Skip to content



The West Coast Interior Bicycle Route (WCIBR) is a 2,118 mile DIRT alternative to the classic Pacific Coast Highway (PCH) bike route. It follows various premade routes on while filling in the gaps with various rail trails, dirt roads, and national forests. Experience the mountains, forests, coast and desert (alternative) in one epic ride.

(I rode this in 2018 and haven’t since but left a review of someone who did half of it 2023 at the bottom)

**Click image to access Ride with GPS route**

The WCIBR starts in the interior of the Pacific Northwest, as you ride south from the lush greenery of Washington to the Columbia River Gorge, it quickly transitions into the wild west of Oregon passing through rural farmlands on dusty trails reaching the end of the Southern Cascades. Skirting alongside the Sierras you head west to the Pacific Ocean with its breathtaking sunsets and coastal descents.

The WCIBR is a blend of experience from backcountry riding to road bicycle touring. Resources can be limited in certain sections so riders should be prepared with enough food and water.

60% Dirt!
Rideable time: 98%
Total Ascent: 178,647’
Highest Point: 6748’

Routes followed:
Washington: Boyz on the Hoods route,
2024 UPDATE: Ride the Columbia Ramble (Eastern WA, following the Columbia River)
OregonOregon Outback Trail
California: Pacific Coast Highway, Northern California Loop, Central California Wildflower, SF Peninsula Traverse, Marin Mountain Bike Trails, Lost Coast Ridge TrailTour de Los Padres, San Gabriel River Trail
-Route Alternatives: Washington Backcountry Discovery Route (, Baldy Bruiser and SoCal Desert Ramble

**As an alternative, you can continue to San Diego following the Baldy Bruiser & SoCal Desert Ramble on

Route Development: Mapping the WCIBR wouldn’t have been possible without the routes used above from and other websites. Thank you to those who have spent time publishing their own routes!

-Epic views of Mt. Shasta and Mt. Adams
-10 U.S. National Forests throughout Washington, Oregon, and California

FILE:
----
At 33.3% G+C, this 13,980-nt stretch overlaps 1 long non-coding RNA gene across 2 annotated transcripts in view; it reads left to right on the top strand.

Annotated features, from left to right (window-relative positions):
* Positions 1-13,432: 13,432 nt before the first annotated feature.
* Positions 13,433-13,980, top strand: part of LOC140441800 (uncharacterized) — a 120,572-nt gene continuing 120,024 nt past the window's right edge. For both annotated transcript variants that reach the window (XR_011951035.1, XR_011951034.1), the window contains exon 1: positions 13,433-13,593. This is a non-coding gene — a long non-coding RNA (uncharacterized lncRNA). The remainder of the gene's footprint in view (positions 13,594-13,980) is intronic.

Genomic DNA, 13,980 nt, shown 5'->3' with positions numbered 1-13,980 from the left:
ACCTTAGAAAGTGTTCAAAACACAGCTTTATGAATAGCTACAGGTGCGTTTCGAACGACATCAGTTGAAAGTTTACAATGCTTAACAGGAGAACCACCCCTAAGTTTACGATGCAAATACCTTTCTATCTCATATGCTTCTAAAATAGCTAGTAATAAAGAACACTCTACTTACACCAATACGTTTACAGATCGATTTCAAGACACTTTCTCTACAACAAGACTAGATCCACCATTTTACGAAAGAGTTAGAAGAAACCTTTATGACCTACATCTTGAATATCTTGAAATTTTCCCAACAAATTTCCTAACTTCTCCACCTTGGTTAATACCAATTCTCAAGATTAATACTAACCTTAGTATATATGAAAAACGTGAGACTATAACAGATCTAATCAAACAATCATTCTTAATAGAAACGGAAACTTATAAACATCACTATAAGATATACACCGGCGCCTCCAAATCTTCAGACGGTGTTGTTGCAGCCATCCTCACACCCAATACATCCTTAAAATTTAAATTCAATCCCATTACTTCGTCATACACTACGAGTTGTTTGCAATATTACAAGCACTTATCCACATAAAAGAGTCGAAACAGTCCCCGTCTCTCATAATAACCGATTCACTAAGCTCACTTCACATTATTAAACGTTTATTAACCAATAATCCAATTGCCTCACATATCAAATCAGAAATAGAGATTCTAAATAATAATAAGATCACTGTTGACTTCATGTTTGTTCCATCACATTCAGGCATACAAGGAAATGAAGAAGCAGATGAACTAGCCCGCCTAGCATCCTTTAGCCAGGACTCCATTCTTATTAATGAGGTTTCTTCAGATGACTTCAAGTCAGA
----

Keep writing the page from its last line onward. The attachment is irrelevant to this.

-The Lost Coast, your introduction to the Pacific Ocean via the Lost Coast Ridge Trail
-Redwood forests of California via Avenue of the Giants
-Vast farmlands of rural America via the Outback Oregon Trail in Eastern Oregon
-Big Sur riding on Coast Ridge Road. Mountains on the west and Ocean on the east
-Klamath National Wildlife Refuge, birds for days!  

I would suggest late spring, early summer for southbound riders. Early-mid spring for those who are riding northbound and want to incorporate the Baldy Bruiser/SoCal Desert routes to connected with the WCIBR

-The bike I used is a rigid 26″ inch Tout Terrain Metro with 2.3″ tires, Rohloff hub, dynamo hub, carbon drive, with TRP mechanical brakes. Front suspension would have been nice but wouldn’t say it is necessary.

-Download (upload .kml file for offline use) and ridewithgps route click here
-I used my phone and brought two spare battery packs. Used my dynamo hub to charge battery packs
-Definitely handy to have a bike computer

-Bring a filter and some AquaMira, there were some gnarly places to filter especially on the Oregon Outback.
-Recommend carrying up to 3-4L of water, season dependent. Eastern Oregon will have sparse water so carry more during this stretch
-Stretches with limited food resupply (2-3 days). I almost always carried 4 days worth of food.

-No problem stealth camping throughout the whole trip. Please remember your LNT Principles!
-Plenty of developed campsites along the Coast and wilderness areas for finding hosts in bigger towns


In 2023, a fella named Sam reached out to me on a facebook group and told me about his time on the WCIBR

“Getting out of Seattle was a bit of a slog, but once I hit Eatonville things started to feel better and a bit more remote. The section past Mt. Adams was sick, some of the most beautiful mountain roads I’ve ever been on. I did it near the end of June, so I ran into about 3 miles of snow hike a bike unexpectedly. I was planning on camping up there but obviously decided not to.

Trout lake to Carson was also gorgeous and mostly trending downhill. Some more snow on those national forest roads, but that was fine. That stretch by the Columbia river was so terrible, almost no shoulder and cars passing by at 60 mph. I made it to the deschutes campground right around dusk in time to take my first shower of the trip and meet some people who finished the outback that day! The whole Oregon Outback route was a blast, and I kinda liked running into people doing it the other direction. There were definitely a few really cold, wet nights.

Views of mt. Shasta were unmatched from those dirt roads. Burney falls was beautiful, and I shared a campground with some PCT backpackers who had good stories. The 75 miles before and after Redding were so fucking hot, and the climbs after Redding were brutal. Once it switched away from a more deserty landscape it became way better.

This trip was my first time visiting the redwoods! They totally blew my mind. Really everything I hoped for. The Lost Coast portion was definitely a highlight, even if the “roads” were easily the toughest of the entire route. Riding the PCH made me glad I didn’t tour it the whole way. Super narrow roads and inconsiderate drivers. Plus it was windy and cold, and the view never changed. I enjoyed the 100 or so miles I did before heading inland. I basically just straight-shotted it to San Francisco after that because I had to catch a flight. I’m sure I would’ve liked the hilly off-road stuff on the coast more than the urban segment I did though.”